Yesterday I was honored to receive the “Lutèce d’Or” trophy on behalf of the OpenOffice.org Project from the hands of Mr Besson, Minister of the Prospective and Digital Technologies of the French Republic. There was a standing ovation, but this one was not so much dedicated to my humble person than it was to the OpenOffice.org project and its members.
OpenOffice.org won this award because of the success of its international scope and action; it is a bit unusual for us to win this kind of awards, but I am extremely happy we got this award. It outlines the hard work of the native-language projects worldwide, their successes on a global scale and -need I mention it?- the more than growing interest for OpenOffice.org.
OpenOffice.org download numbers are growing. The numbers I have are astounding. Let me just pick this one, for instance: OpenOffice.org 2.4.1, in French, on the servers monitored by the Francophone Project, has been downloaded two million (1, 998 000 to be more accurate) times in just three months. This only takes into account a handful of servers, one specific micro-version in one specific language over the course of the last three months. This does not cover the central servers, nor the mass of servers spread worldwide. This also does not cover CD and USB keys distribution, nor does it cover our peer-to-peer distribution. In short, the numbers show a tremendous momentum for OpenOffice.org, and one that sometimes gets unnoticed by the press.
All this would not be possible without the work of thousands of volunteers working on the code, quality assurance, documentation, translation, localization, user support and marketing, worldwide, twenty-four hours a day, seven days a week. This trophy is dedicated to all of them.
In the same train of thought, we are about to release OpenOffice.org 3.0. We have released the RC 2, and there will be a third one. And in order to celebrate the release the greatest OpenOffice.org version so far, we’ll be having a great party on the 13 th of October 2008. The Region Ile de France and we hope you can join us. (More information very, very soon).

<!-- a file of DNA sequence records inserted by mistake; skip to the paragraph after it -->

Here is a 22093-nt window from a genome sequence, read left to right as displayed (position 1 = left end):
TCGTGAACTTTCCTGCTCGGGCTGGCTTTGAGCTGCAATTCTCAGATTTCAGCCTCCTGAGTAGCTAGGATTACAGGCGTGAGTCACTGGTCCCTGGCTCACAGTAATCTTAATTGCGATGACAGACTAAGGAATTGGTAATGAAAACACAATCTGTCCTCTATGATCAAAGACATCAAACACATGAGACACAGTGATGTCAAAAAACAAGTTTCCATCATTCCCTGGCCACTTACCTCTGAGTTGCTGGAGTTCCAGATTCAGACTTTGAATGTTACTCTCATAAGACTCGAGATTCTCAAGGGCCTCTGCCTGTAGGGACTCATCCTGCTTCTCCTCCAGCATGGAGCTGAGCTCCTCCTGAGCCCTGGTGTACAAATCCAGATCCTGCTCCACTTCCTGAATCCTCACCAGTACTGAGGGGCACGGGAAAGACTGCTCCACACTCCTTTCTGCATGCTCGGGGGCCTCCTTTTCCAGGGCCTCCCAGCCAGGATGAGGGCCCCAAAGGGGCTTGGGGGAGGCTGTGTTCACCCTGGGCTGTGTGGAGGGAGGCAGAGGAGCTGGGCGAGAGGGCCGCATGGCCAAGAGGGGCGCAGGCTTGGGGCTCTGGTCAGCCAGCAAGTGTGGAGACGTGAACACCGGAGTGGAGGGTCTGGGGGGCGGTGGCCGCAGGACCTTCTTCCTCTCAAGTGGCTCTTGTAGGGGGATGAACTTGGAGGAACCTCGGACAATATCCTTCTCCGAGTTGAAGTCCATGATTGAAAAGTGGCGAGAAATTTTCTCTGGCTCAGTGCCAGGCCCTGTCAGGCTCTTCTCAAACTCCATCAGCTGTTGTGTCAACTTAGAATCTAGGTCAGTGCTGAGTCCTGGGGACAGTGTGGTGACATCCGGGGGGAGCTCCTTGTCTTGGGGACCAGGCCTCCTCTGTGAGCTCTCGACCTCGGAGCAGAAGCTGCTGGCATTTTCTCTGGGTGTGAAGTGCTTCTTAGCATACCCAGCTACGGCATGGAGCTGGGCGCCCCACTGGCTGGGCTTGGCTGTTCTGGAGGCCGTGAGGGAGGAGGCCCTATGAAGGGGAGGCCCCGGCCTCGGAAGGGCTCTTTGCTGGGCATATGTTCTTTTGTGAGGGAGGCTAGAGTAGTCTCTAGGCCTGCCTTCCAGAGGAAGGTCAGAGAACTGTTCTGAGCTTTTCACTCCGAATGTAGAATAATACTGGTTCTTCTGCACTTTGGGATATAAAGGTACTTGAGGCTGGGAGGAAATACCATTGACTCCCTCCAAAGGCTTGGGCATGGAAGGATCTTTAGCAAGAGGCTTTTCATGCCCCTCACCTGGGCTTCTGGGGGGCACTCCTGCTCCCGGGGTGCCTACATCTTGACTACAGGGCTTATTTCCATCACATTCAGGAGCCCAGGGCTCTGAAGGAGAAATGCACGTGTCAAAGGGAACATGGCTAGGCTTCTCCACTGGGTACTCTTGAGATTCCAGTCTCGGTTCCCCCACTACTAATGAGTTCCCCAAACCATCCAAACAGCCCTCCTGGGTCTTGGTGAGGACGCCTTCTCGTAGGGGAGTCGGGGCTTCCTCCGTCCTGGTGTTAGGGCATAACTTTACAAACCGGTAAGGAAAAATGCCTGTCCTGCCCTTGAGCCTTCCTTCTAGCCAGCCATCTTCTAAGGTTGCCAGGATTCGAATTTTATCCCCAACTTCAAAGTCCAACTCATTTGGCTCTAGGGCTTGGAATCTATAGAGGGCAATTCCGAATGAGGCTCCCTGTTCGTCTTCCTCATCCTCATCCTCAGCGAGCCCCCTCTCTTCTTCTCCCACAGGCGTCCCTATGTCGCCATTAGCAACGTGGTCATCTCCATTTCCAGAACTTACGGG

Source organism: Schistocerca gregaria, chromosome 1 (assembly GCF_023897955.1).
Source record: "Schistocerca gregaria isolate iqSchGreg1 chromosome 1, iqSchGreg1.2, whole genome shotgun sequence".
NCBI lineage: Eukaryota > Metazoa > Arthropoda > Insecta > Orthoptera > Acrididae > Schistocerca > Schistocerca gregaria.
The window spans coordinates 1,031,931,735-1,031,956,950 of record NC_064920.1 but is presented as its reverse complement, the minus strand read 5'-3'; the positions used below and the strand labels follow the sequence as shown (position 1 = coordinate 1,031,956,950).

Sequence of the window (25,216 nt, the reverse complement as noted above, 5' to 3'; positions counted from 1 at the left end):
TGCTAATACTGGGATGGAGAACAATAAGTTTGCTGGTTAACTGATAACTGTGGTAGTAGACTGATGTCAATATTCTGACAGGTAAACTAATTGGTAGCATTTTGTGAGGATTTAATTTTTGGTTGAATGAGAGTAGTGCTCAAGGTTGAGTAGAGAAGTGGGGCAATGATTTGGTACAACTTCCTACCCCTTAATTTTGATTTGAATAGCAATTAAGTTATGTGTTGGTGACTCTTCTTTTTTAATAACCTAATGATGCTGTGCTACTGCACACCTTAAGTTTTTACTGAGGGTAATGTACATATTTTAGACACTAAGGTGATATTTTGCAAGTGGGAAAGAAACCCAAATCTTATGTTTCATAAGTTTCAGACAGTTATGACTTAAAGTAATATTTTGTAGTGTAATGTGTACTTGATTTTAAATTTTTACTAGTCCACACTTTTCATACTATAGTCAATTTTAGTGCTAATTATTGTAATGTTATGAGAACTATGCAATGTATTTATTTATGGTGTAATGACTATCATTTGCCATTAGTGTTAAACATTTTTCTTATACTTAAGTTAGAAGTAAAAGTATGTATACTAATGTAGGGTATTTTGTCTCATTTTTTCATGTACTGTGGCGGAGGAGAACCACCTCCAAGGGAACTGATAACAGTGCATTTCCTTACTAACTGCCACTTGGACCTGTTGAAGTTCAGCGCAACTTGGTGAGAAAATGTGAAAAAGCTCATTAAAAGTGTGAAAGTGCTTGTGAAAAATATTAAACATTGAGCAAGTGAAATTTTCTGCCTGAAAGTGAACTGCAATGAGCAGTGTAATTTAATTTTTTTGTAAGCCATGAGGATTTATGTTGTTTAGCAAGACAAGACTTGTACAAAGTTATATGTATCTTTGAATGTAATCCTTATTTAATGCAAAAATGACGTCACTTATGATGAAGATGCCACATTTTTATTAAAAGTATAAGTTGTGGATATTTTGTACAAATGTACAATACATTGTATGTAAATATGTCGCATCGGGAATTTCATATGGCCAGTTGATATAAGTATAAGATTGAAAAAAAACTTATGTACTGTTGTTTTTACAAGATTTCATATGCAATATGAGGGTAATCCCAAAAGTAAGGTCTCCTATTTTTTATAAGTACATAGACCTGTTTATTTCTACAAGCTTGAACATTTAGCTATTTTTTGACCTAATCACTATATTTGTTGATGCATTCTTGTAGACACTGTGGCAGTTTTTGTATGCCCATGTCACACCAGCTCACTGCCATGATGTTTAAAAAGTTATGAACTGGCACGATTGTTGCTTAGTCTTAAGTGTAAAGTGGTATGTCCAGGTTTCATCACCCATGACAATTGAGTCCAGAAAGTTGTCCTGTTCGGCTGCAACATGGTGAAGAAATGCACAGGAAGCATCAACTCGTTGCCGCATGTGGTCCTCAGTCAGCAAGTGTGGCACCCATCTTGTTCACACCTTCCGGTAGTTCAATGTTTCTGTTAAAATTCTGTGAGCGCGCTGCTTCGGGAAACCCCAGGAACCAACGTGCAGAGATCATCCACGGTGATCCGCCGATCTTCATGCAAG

Yesterday was also the day against software patents. I hope you signed the petition as well.
Last but not least, I would like to mention a great victory for Democracy that took place in Brussels yesterday. A set of directives has been discussed and voted on yesterday on the future of networks and spectrum at the European Parliament. As usual, what could have initially been a great opportunity for growth, innovation, and leadership in IT driven by the European Union was attacked by special interests groups of all kinds, all of them gunning against Net Neutrality and pushing for the most reactionary policies such as network filtering and censorship.
When I was a child my family and th school told me that what set us (France) aside of dictatorial regimes was that we were a democracy. Democracy means individual and collective freedom, freedom of speech, conscience, vote, etc. Some people in 2008 seem to have decide those criteria should be revisited. It is a shame, and not later than yesterday some of these lobbies pushed again a few friendly MEPs to attack the directives again. I am curious to know if the people who elected these politicians are even aware of what they are doing. So once again, democracy in Europe is in danger, and I would like to congratulate and express my deepest respect to our freedom fighters, french and others.
To all of them, to OpenOffice.org, to my readers,